2 Tips for New Year’s Resolution Success
The “resolution season” is fast upon us. With the flip of a calendar page (or more likely the swipe of a finger) we enter a new year and on cue decide to make changes. Yet statistics show that a mere 8% of us are successful in achieving our New Year’s resolutions.
One might ask with such dismal odds, why do we even bother with resolutions? The simple answer: it’s a habit. The more complex answer is for another blog post.
This blog post is about improving your odds for achieving New Year’s resolution success this year.
First a personal resolution story. Several years ago, I resolved to 1) drink a glass of water every morning and 2) create a weekly meal plan. By April, I was well-hydrated every morning, but my meal planning was sporadic. By June the meal planning was a thing of the past. Years later, I am still drinking a glass of water every morning. Why did that resolution become part of the 8%?
Tip One: Keep it simple
Drinking a glass of water in the morning is simple. Faucet on. Glass filled. Drink. Done. It takes 2 seconds. It involves no one but me. In contrast, take the most popular resolution: “lose weight.” Losing weight often requires a lot of smaller resolutions: a change in eating habits, a change in grocery shopping habits, which can impact and create a change in spending habits. You might also need a change in exercise habits, which can impact a change in priorities, a change in schedule, a change in…the list goes on. When you break it down, losing weight is complicated. It is about changing many habits simultaneously.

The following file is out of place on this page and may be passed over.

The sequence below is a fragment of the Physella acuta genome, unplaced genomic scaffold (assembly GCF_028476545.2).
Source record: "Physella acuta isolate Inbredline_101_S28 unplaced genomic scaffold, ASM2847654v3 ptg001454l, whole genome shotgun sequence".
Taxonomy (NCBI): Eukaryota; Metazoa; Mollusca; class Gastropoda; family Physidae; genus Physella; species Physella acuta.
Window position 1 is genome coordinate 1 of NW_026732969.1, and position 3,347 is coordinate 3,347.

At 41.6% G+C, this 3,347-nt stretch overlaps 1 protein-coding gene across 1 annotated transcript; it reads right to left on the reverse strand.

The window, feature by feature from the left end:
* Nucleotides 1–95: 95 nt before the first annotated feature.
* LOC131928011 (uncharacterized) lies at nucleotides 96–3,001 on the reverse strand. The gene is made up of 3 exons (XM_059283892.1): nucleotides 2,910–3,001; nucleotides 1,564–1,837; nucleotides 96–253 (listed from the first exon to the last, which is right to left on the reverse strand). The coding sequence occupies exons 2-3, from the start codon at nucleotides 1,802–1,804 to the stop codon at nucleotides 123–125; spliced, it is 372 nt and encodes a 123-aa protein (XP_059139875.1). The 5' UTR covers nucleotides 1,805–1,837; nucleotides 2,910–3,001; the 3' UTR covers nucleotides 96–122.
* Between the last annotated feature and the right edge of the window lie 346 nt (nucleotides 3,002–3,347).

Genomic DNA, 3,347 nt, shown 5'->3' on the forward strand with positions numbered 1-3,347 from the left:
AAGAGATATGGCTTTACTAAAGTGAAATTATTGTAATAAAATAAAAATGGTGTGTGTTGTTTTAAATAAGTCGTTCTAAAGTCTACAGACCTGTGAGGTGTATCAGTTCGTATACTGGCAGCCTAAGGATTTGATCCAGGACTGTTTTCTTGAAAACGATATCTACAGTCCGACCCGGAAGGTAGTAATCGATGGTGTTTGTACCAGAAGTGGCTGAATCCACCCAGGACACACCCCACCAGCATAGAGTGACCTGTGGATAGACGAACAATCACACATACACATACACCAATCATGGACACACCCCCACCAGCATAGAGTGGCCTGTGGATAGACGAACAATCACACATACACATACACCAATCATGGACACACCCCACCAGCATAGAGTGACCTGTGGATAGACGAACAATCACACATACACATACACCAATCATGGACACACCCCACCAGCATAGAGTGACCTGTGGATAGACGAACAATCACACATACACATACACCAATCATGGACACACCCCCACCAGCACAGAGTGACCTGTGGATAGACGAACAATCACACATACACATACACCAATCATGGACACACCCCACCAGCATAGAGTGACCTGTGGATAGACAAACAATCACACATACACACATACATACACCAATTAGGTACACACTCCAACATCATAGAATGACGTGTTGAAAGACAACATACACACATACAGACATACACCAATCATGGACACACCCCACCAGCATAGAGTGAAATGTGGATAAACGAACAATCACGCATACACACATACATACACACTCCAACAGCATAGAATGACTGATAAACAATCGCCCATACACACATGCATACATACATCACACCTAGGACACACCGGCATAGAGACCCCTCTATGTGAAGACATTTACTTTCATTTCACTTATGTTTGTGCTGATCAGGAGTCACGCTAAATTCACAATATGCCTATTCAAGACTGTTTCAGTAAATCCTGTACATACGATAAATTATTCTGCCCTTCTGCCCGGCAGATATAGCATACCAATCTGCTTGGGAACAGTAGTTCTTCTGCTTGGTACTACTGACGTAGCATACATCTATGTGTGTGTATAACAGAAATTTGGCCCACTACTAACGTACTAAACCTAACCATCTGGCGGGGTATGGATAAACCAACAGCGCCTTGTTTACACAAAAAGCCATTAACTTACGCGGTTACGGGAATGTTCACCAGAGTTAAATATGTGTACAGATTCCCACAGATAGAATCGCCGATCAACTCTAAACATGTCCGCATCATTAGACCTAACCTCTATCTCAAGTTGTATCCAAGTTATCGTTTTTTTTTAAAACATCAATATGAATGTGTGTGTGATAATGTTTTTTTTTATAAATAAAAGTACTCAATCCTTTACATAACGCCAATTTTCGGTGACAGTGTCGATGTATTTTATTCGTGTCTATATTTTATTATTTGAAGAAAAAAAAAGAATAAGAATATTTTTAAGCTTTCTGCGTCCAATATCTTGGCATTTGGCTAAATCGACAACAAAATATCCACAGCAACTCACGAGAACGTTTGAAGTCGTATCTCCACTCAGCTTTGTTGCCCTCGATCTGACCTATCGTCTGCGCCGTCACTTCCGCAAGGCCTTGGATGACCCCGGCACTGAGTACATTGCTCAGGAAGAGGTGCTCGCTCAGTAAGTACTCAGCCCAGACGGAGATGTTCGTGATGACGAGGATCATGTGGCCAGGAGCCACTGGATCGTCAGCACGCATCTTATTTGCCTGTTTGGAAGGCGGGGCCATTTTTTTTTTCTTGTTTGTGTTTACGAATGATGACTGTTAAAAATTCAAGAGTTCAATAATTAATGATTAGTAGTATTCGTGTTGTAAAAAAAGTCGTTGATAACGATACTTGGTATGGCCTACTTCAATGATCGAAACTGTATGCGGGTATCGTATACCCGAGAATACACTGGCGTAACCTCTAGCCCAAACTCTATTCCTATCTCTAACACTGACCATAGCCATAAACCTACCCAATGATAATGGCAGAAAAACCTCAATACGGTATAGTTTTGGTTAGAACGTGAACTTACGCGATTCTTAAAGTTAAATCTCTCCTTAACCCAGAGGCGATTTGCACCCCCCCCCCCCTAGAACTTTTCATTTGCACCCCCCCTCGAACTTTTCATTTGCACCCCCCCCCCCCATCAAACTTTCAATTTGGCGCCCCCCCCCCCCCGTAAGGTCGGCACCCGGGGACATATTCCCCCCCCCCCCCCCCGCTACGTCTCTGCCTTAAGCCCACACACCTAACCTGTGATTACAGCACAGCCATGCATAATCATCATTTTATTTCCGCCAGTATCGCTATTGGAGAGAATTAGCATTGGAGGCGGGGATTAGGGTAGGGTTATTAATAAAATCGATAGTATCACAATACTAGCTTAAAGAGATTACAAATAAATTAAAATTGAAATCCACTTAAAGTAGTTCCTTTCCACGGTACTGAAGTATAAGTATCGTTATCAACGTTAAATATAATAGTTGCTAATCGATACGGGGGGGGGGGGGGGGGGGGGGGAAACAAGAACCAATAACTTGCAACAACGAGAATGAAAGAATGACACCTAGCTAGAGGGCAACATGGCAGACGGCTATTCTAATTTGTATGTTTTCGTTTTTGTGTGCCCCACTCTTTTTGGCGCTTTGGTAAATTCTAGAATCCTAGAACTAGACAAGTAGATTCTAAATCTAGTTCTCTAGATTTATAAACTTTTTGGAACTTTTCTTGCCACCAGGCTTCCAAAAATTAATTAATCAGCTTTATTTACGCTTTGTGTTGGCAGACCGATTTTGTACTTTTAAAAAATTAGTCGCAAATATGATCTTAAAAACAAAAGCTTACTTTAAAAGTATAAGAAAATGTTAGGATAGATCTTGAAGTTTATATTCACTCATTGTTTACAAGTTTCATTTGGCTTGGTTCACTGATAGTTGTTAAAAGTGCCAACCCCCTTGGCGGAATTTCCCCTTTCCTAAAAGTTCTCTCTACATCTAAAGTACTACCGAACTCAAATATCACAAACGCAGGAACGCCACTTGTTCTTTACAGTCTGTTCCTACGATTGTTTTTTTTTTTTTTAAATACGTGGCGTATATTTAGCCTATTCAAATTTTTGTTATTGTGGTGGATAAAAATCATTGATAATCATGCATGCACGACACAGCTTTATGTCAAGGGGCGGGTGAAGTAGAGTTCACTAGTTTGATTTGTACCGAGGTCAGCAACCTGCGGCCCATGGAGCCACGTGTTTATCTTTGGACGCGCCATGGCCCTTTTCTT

Tip: Break down your resolution. Is it one change or really many changes? Are you in complete control of the change or are others people impacting your ability to achieve your goal? How can you simplify the change so you will succeed? For example, instead of “lose weight,” might a simpler, easy-to-accomplish resolution be “eat salads whenever possible?”
Tip Two: Plan for failure
The numbers don’t lie. Your odds of success are low. But that is doesn’t mean you should lose faith in your ability to create meaningful change. Just be aware that setbacks and failures are part of the deal. Plan accordingly.
As part of the plan, I recommend making TWO resolutions. Research shows that your overall odds of success go down with each resolution you add. Less is definitely more. With two, if (and likely when) one fails, you still have a fallback position. When my meal planning faltered, my resolution program was not a total bust. I reminded myself I was still drinking water every AM. It felt good. I was hopeful and reasonably confident that I had created a new habit. It was enough to spur me forward. I redoubled my efforts to make the remaining resolution a success.
Tip: Expect and accept that “resolution abandonment” is part of the program. Don’t let it get you down. Plan for it.
Sending wishes for a happy, transformative year!